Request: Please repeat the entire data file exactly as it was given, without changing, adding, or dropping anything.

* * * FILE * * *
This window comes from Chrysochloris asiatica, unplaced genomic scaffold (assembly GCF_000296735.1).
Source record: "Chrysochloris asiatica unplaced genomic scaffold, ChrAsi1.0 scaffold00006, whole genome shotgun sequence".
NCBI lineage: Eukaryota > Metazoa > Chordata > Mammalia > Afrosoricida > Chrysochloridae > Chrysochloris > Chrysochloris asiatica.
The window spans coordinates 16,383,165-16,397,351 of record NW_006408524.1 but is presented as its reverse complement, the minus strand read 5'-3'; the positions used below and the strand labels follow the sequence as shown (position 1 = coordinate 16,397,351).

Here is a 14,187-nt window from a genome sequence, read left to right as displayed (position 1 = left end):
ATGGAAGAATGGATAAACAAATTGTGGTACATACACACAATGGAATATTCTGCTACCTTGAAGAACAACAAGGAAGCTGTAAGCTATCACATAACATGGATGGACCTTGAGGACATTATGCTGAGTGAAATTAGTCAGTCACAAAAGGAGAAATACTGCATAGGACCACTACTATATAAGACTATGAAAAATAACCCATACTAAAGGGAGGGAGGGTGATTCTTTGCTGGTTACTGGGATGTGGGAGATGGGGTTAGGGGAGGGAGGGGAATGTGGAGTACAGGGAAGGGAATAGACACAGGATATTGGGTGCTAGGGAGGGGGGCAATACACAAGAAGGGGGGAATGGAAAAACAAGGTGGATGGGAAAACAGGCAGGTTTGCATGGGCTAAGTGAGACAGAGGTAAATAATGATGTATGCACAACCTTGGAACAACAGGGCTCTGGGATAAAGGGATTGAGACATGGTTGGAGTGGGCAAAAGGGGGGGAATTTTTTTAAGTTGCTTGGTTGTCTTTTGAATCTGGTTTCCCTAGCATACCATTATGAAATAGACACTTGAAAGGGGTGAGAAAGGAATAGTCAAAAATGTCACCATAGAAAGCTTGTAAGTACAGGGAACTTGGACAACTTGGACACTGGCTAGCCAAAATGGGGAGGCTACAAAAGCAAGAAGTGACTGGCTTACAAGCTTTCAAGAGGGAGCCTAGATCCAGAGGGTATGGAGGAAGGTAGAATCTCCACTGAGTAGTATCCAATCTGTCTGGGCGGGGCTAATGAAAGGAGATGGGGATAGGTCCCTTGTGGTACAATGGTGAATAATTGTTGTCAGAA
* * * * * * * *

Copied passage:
This window comes from Chrysochloris asiatica, unplaced genomic scaffold (assembly GCF_000296735.1).
Source record: "Chrysochloris asiatica unplaced genomic scaffold, ChrAsi1.0 scaffold00006, whole genome shotgun sequence".
NCBI lineage: Eukaryota > Metazoa > Chordata > Mammalia > Afrosoricida > Chrysochloridae > Chrysochloris > Chrysochloris asiatica.
The window spans coordinates 16,383,165-16,397,351 of record NW_006408524.1 but is presented as its reverse complement, the minus strand read 5'-3'; the positions used below and the strand labels follow the sequence as shown (position 1 = coordinate 16,397,351).

Here is a 14,187-nt window from a genome sequence, read left to right as displayed (position 1 = left end):
ATGGAAGAATGGATAAACAAATTGTGGTACATACACACAATGGAATATTCTGCTACCTTGAAGAACAACAAGGAAGCTGTAAGCTATCACATAACATGGATGGACCTTGAGGACATTATGCTGAGTGAAATTAGTCAGTCACAAAAGGAGAAATACTGCATAGGACCACTACTATATAAGACTATGAAAAATAACCCATACTAAAGGGAGGGAGGGTGATTCTTTGCTGGTTACTGGGATGTGGGAGATGGGGTTAGGGGAGGGAGGGGAATGTGGAGTACAGGGAAGGGAATAGACACAGGATATTGGGTGCTAGGGAGGGGGGCAATACACAAGAAGGGGGGAATGGAAAAACAAGGTGGATGGGAAAACAGGCAGGTTTGCATGGGCTAAGTGAGACAGAGGTAAATAATGATGTATGCACAACCTTGGAACAACAGGGCTCTGGGATAAAGGGATTGAGACATGGTTGGAGTGGGCAAAAGGGGGGGAATTTTTTTAAGTTGCTTGGTTGTCTTTTGAATCTGGTTTCCCTAGCATACCATTATGAAATAGACACTTGAAAGGGGTGAGAAAGGAATAGTCAAAAATGTCACCATAGAAAGCTTGTAAGTACAGGGAACTTGGACAACTTGGACACTGGCTAGCCAAAATGGGGAGGCTACAAAAGCAAGAAGTGACTGGCTTACAAGCTTTCAAGAGGGAGCCTAGATCCAGAGGGTATGGAGGAAGGTAGAATCTCCACTGAGTAGTATCCAATCTGTCTGGGCGGGGCTAATGAAAGGAGATGGGGATAGGTCCCTTGTGGTACAATGGTGAATAATTGTTGTCAGAA